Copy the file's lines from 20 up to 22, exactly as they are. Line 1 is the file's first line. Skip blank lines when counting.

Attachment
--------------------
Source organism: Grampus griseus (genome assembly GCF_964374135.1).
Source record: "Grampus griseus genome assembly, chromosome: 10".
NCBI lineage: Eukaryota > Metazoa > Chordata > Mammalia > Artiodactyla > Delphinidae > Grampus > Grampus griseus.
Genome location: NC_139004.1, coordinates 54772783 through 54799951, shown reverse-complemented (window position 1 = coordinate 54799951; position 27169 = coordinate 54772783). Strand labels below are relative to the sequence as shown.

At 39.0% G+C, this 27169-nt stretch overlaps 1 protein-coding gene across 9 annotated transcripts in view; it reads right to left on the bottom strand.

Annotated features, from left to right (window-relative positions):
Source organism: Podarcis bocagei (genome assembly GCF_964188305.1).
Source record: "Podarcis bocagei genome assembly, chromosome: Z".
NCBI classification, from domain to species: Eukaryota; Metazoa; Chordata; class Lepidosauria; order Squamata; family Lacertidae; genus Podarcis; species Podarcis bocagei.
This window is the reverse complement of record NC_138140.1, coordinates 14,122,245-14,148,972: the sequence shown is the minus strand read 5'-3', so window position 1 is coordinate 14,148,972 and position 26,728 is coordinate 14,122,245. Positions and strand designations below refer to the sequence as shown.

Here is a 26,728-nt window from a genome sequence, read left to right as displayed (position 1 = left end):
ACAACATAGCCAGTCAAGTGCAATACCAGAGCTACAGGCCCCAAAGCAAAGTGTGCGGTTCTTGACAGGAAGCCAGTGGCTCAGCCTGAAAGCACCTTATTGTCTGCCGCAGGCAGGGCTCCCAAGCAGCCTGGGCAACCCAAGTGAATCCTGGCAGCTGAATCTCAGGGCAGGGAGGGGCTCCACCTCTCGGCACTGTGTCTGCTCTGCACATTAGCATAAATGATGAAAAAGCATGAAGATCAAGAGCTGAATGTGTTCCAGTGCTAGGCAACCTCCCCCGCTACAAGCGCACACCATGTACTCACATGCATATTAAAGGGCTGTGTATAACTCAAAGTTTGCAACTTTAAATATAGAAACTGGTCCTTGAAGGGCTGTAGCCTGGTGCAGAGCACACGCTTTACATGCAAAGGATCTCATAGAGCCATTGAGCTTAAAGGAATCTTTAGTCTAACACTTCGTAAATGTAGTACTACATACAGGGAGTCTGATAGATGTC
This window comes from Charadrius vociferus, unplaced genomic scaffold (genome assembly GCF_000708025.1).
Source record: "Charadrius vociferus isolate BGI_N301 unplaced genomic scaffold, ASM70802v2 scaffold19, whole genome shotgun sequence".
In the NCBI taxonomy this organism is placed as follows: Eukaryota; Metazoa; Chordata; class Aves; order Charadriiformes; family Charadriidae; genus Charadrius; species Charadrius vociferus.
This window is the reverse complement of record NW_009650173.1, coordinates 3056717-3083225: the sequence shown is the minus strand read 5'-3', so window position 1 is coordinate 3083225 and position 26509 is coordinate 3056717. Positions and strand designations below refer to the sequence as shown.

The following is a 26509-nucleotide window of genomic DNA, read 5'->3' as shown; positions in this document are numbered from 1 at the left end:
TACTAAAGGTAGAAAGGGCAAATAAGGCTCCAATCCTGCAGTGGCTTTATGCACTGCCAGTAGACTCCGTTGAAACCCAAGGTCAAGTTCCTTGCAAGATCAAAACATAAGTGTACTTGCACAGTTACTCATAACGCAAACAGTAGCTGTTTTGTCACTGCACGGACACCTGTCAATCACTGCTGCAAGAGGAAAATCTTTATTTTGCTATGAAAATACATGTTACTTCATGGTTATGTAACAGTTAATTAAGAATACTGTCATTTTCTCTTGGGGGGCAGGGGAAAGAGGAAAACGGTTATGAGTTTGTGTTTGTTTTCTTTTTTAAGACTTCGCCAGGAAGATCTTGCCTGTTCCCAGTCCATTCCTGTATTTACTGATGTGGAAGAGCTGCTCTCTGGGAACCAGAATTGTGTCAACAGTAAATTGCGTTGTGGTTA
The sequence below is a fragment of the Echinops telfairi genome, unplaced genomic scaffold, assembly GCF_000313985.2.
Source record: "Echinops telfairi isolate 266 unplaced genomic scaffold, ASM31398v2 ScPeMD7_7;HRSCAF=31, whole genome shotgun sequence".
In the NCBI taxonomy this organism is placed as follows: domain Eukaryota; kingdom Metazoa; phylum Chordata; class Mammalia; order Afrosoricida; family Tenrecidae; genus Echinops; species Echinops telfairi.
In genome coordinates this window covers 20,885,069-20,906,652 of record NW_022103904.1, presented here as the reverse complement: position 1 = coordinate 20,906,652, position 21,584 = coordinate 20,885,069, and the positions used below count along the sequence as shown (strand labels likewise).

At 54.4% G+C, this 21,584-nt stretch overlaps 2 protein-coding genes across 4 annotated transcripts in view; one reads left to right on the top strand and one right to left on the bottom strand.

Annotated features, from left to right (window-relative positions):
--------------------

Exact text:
Source record: "Echinops telfairi isolate 266 unplaced genomic scaffold, ASM31398v2 ScPeMD7_7;HRSCAF=31, whole genome shotgun sequence".
In the NCBI taxonomy this organism is placed as follows: domain Eukaryota; kingdom Metazoa; phylum Chordata; class Mammalia; order Afrosoricida; family Tenrecidae; genus Echinops; species Echinops telfairi.
In genome coordinates this window covers 20,885,069-20,906,652 of record NW_022103904.1, presented here as the reverse complement: position 1 = coordinate 20,906,652, position 21,584 = coordinate 20,885,069, and the positions used below count along the sequence as shown (strand labels likewise).